Meanwhile, down at the grassroots level, where people live, work and raise their families, tens of millions are without living wages or health insurance. Underemployment and people dropping out of the labor market in frustration over their rejected skills, mask what is in reality a deceptively low unemployment rate, and yet poverty indicators are everywhere. Under Trump, families will be exposed to more hazards in the workplace, the environment and the marketplace, and they will face rip-offs by companies that have been liberated from regulatory law and order.

The list of protective programs and responsible business laws destroyed by Trump’s wrecking crew of a cabinet grows longer every week.

It isn’t as if Barack Obama doesn’t realize what he is doing and what is happening to him in this self-enriching bubble he has shaped, post-presidency. He can’t seem to help himself, and going to nearly 500 fat-cat political fund-raisers outside Washington, D.C. as President didn’t help to change or expand his chosen circle.

In his best-selling 2006 book, “The Audacity Of Hope,” then Senator Obama admitted:

I found myself spending time with people of means — law firm partners and investment bankers, hedge fund managers and venture capitalists. As a rule, they were smart, interesting people. But they reflected, almost uniformly, the perspectives of their class: the top one percent of the income scale.

Classic Obama: Say the right thing, and the people won’t mind so much when your words don’t match your deeds.

Think of your millions of supporters, Mr. Obama. They want you to regularly stand up for them and fight the Trump-led assault on our weakening democracy.

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How Big Corporations Game Our Democracy Into Their Plutocracy

A major chapter in American history–rarely taught in our schools–is how ever larger corporations have moved to game, neutralize and undermine the people’s continual efforts to protect our touted democratic society. It is a fascinating story of the relentless exercise of power conceived or seized by corporations, with the strategic guidance of corporate lawyers.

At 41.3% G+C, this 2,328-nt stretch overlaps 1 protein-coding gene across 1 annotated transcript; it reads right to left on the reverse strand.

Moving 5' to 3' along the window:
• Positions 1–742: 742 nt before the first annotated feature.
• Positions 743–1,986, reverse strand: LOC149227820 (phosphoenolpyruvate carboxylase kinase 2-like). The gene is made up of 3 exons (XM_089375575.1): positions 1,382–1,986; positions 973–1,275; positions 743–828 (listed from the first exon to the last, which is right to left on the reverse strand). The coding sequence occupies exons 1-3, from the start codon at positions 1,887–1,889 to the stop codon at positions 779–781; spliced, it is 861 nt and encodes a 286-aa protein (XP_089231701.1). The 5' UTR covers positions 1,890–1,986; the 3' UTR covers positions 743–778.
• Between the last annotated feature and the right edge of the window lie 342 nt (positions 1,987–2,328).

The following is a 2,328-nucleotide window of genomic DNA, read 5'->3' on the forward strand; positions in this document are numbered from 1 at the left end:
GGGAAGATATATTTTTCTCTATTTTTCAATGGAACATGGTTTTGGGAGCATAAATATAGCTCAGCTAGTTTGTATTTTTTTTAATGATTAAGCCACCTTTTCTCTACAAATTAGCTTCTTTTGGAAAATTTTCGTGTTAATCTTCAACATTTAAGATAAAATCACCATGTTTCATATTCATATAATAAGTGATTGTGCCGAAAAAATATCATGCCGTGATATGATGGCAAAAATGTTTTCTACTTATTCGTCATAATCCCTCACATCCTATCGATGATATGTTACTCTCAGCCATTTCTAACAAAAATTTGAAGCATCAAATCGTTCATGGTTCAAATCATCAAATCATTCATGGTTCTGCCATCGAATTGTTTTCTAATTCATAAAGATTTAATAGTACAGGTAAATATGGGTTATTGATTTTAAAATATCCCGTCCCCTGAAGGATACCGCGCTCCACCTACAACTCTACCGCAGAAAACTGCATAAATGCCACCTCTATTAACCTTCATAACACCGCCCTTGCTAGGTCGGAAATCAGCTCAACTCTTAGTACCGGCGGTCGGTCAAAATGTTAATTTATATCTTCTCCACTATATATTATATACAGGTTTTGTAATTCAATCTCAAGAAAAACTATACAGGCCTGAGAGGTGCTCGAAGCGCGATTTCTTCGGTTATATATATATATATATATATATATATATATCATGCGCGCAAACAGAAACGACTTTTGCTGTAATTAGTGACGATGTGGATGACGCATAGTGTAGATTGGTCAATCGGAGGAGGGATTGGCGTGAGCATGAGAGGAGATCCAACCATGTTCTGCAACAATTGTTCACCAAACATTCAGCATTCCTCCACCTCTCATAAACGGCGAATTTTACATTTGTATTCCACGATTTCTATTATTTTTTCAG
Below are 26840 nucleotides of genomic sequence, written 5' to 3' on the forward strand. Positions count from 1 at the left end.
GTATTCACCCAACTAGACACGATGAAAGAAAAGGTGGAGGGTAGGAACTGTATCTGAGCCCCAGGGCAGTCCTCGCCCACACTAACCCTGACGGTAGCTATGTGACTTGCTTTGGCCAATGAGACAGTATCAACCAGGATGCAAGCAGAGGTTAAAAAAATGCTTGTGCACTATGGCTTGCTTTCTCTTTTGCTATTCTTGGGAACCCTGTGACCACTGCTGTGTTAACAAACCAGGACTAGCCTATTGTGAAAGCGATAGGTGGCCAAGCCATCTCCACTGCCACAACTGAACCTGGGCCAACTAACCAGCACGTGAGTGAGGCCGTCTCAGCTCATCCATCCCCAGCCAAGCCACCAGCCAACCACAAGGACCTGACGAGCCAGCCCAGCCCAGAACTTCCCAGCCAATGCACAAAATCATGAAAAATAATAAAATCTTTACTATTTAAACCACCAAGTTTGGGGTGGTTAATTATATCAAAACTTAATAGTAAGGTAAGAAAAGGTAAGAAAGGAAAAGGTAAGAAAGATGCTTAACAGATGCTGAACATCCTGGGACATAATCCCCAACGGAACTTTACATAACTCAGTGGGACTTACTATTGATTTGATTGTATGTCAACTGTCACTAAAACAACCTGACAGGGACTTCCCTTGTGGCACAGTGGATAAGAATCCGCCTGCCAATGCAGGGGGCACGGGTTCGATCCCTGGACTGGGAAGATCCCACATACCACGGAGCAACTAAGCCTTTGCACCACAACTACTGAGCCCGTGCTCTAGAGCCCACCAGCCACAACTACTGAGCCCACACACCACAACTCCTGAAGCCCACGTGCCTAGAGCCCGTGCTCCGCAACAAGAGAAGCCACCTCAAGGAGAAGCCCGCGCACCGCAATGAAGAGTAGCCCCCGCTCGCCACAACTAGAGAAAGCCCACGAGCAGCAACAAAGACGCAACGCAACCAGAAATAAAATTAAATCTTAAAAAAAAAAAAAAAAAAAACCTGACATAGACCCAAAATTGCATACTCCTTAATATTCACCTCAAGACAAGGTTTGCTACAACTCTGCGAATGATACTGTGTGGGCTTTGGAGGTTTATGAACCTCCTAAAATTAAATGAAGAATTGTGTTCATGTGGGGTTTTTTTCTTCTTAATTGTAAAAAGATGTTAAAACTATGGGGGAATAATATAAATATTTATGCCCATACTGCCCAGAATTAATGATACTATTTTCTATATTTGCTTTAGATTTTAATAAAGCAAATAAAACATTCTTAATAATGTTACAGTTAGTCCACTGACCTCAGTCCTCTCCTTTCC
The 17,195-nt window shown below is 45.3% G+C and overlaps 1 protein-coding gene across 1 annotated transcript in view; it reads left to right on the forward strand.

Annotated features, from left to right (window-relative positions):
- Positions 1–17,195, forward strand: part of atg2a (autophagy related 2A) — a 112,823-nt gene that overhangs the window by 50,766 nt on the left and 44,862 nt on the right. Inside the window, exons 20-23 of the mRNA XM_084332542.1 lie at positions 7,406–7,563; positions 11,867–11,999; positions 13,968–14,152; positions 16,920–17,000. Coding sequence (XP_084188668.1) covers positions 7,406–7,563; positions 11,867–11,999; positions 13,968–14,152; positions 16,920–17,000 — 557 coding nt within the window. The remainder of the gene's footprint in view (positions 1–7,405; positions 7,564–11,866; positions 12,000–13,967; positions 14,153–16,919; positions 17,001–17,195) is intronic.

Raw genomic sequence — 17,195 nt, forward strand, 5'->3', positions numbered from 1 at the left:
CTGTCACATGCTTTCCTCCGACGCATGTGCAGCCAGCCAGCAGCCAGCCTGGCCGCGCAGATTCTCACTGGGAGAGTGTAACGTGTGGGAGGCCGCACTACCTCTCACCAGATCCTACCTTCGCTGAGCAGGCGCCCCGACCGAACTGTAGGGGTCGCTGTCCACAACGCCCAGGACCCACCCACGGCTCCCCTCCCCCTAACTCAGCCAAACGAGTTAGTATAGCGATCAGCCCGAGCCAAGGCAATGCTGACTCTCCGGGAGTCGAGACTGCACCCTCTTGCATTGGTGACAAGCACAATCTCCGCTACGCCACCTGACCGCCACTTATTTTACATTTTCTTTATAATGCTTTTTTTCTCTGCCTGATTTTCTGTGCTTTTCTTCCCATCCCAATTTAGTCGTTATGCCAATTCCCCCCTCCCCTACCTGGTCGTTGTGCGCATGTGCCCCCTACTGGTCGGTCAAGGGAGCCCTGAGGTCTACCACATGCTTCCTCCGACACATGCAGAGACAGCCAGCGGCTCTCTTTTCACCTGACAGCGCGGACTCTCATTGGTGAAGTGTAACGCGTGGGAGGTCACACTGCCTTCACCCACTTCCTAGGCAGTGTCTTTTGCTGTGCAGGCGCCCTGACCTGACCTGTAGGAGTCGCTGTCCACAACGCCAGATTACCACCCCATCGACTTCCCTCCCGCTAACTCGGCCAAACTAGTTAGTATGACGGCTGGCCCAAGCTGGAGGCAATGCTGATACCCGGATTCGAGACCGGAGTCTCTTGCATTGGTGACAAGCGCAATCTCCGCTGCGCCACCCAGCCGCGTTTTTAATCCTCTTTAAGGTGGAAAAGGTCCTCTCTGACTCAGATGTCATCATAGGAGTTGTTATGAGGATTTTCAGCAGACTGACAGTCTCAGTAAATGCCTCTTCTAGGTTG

Start with their birth certificate–the state charters that bring these corporate entities into existence, with limited liability for their investors. In the early 1800s, the Massachusetts legislature chartered many of the textile manufacturing companies. These charters could be renewed on good behavior, because lawmakers then viewed charters as privileges contingent on meeting the broad interests of society.

Fast forward to now. The charter can be granted online in a matter of hours; there are no renewal periods and the job is often given over to a state commission. Over the decades, corporate lobbyists have had either the legislatures or the courts grant them more privileges, immunities and concentration of power in management, rendering shareholders–their owners–increasingly powerless. The same corporate fixers work for corporations and their subsidiaries abroad to help them avoid U.S. laws, taxes and escape disclosures.

Remarkably, the artificial creation called the “corporation” has now achieved almost all of the rights of real people under our “We the People” Constitution that never mentions the words “corporation” or “company.”

Corporations cannot vote, at least not yet; only people can. That was seen as a major lever of democratic power over corporations. So what has happened? Commercial money to politicians started weakening the influence of voters because the politicians became increasingly dependent on the corporate interests that bankrolled their campaigns. The politicians use their ever-increasing corporate cash to saturate voters with deceptive political ads, and intimidate any competitors who have far less money, but may be far better representative of the public good.